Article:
In his series of letters from African journalists, Mark Wilberforce examines the close ties between Ghana's vibrant musical scene and Jamaica.
Afrobeats may be the popular music in Ghana and many other African nations right now, but Jamaican music is still played loudly almost constantly in Ghana's roadside and beach bars. Reggae night is held every Thursday in two large clubs in Accra, the country's capital, amplifying the already hot weather.
Ghana demonstrates that the roots of reggae music have spread widely and have produced homegrown talent. Jamaican musicians like the late greats Bob Marley and Peter Tosh and the group Culture are widely credited with sowing the seeds of reggae music on African soil 50 years ago.
It is not uncommon to hear Ghanaians speaking a little Jamaican Patios these days, which is distinct from Pidgin English, a lingua franca spoken by about a fifth of Ghana's population. This love of reggae has also had a cultural impact on the language.
Consider Stonebwoy, aka Livingston Satekla, one of the most well-known reggae-dancehall performers to emerge from Africa. His stage name pays homage to Jamaican patois with its spelling.
In Jamaican Patios, "Ah who dat bwoy weh im ah sing fi deh?" is used in place of "Who be dat boy weh he de sing for deh?" in Ghanaian Pidgin.
In a recent interview, Stonebwoy and I talked about how Patois usage is increasing in Ghana despite opposition from some Ghanaians.
If you love reggae-dancehall, you should learn Patios, the 34-year-old musician told me. "What's wrong with learning to communicate in Patios, which comes with reggae-dancehall as a core tool of communication?
In order to sound like his Patios-speaking heroes, Stonebwoy, who was raised in the Ashaiman ghetto outside of Accra, would frequently listen to Jamaican dancehall dons like Capelton, Anthony-B, and Beenie Man.
Later, he would host some of the same individuals at his BHIM Concert, arguably one of the most popular dancehall events in Africa.
It occurs in December as a part of Ghana's Beyond The Return campaign, a program created to entice citizens of the diaspora to travel to the nation.
It attracts large crowds, myself included, and last year's performance by Jamaica's Busy Signal had a lot of his fellow citizens singing along to his hits.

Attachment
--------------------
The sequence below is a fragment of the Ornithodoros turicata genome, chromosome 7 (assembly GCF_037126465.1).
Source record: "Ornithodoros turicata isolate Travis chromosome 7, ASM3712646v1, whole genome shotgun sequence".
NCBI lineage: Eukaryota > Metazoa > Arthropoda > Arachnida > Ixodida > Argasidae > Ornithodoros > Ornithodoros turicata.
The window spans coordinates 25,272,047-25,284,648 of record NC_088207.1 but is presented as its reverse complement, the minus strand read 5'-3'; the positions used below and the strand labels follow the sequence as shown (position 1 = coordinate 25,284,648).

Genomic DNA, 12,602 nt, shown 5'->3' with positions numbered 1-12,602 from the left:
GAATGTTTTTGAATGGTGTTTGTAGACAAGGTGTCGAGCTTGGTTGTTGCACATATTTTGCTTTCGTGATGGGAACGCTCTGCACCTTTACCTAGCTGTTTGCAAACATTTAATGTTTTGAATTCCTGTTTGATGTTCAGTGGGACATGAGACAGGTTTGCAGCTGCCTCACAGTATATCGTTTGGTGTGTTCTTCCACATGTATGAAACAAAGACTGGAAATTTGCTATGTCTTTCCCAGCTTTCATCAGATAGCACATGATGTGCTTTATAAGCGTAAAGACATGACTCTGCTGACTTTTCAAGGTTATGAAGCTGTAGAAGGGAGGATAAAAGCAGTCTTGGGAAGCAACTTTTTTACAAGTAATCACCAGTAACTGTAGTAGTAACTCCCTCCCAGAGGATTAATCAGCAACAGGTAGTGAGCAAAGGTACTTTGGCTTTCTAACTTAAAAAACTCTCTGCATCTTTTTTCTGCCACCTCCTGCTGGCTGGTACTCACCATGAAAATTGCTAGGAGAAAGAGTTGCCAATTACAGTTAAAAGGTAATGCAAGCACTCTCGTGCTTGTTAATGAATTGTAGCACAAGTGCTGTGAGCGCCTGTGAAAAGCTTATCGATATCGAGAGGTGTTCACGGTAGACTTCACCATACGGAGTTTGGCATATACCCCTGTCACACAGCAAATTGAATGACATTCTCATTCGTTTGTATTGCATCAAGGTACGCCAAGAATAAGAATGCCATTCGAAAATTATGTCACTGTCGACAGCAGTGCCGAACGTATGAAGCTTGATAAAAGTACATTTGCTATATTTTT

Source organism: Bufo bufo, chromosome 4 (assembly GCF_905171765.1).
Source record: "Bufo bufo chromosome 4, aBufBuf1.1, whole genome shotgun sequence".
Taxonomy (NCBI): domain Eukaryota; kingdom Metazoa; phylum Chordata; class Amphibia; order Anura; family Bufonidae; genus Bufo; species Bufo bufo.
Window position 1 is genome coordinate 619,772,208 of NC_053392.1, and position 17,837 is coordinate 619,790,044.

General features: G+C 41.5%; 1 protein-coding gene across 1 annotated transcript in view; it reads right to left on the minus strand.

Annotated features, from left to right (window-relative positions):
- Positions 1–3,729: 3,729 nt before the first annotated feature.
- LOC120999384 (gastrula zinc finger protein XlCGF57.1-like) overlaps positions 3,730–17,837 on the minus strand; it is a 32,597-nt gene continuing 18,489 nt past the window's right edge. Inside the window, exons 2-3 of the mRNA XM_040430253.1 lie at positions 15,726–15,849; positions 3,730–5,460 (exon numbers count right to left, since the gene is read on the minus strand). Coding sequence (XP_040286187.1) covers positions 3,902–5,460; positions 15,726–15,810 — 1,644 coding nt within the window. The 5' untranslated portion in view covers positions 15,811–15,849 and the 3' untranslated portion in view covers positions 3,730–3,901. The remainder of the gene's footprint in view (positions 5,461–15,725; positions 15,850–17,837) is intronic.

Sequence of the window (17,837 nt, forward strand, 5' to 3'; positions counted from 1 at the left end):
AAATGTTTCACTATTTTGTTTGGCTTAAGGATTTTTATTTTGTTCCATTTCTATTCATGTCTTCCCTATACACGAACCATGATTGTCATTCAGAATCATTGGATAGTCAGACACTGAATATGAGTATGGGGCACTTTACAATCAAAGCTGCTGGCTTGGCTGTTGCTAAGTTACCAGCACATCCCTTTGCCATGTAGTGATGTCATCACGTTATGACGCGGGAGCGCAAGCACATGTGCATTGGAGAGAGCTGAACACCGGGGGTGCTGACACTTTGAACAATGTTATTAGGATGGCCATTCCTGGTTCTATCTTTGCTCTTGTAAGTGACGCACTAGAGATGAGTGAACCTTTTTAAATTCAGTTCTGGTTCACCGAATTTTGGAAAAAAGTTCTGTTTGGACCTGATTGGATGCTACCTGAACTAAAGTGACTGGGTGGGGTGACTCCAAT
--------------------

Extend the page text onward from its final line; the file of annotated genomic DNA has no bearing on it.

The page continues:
Some audience members were sporting the Rastafarian style dreadlocks.
The rasta message has been widely disseminated thanks to reggae. It has also served as an advocate for Africa, praising the continent's beauty and highlighting its natural resources while encouraging those living abroad to return to their native continent.
This contributed significantly to the strengthening of the connection between reggae and Africa, particularly during and after colonial rule.
It makes sense that Ghana, one of the first African nations to achieve independence (from the UK in 1957), would be drawn to the reggae's sounds of conflict and struggle. With six military coups occurring between the 1960s and 1980s, it has seen its fair share of conflict and struggle.
Kojo Antwi, also known as Mr Music Man, was one of Ghana's first well-known reggae musicians.
Antwi began his professional life in the 1970s as a member of the reggae group Classique Handles, which later became Classique Vibes. In their self-titled debut album from 1979, the band discusses the economic hardships of the ghetto and how a lack of employment options can result in starvation.
By the middle of the 1980s, Antwi would become better known for love songs with lyrics in his native Twi, performed to a less political lovers' rock reggae beat. These songs would later serve as an inspiration for other significant Ghanaian musicians.
A young northern Ghanaian of royal descent named Rocky Dawuni was starting to make waves on the international reggae scene with the 1998 hit song In Ghana while Mr. Music Man was serenading his home country. His growing popularity led to three Grammy nominations and the inclusion of some of his songs on various US TV dramas.
If reggae is the parent, dancehall is undoubtedly the cheeky offspring with its expert lyricism and Patois tones.
Samini, known for his upbeat live performances and singing in Pidgin, Patois, and Twi, is one of the first prosperous descendants of this in Ghana. .
He is frequently referred to as Africa's King of Dancehall Music and has won awards from both domestic and international organizations, including a Mobo for Best African Act in 2006 and an MTV Africa Music award for Best Live Performer in 2009.
Samini, not content with his individual successes, played a significant part in Stonebwoy's career launch as well as the career launch of Mugeez, a prominent Ghanaian musician.
Additionally, Shatta Wale is a legitimate challenger for the dancehall throne in Ghana.
He performed while still a student in Accra under the aliases Doggy and Bandana, scoring one hit in 2004, before fading into obscurity.
For his resurrection to occur, a trip to Jamaica was necessary.
He came back as Shatta Wale, with a devoted fan base and a long list of hits, including a monumental collaboration with Beyoncé on the song Already in 2019. The 38-year-old's business acumen has also translated to success; he is the owner of the Shaxi brand of cabs.
Two of Africa's biggest reggae-dancehall artists right now are Shatta Wale and Stonebwoy, who made a memorable appearance at the Asaase Sound Clash in 2020 during Covid.
The onstage competition, a Jamaican musical custom, was hosted by Grammy-winning producer and BBC broadcaster Seani B and live streamed around the world.
The phrase "dat tune deh mad" (Jamaican Patois for "that song is awesome") rang through the venue as each artist tried to outdo the other and receive praise from their fans.
Both sets of supporters thought their man had prevailed that evening. However, GH Dancehall, a true child of Jamaica, emerged as the true victor.
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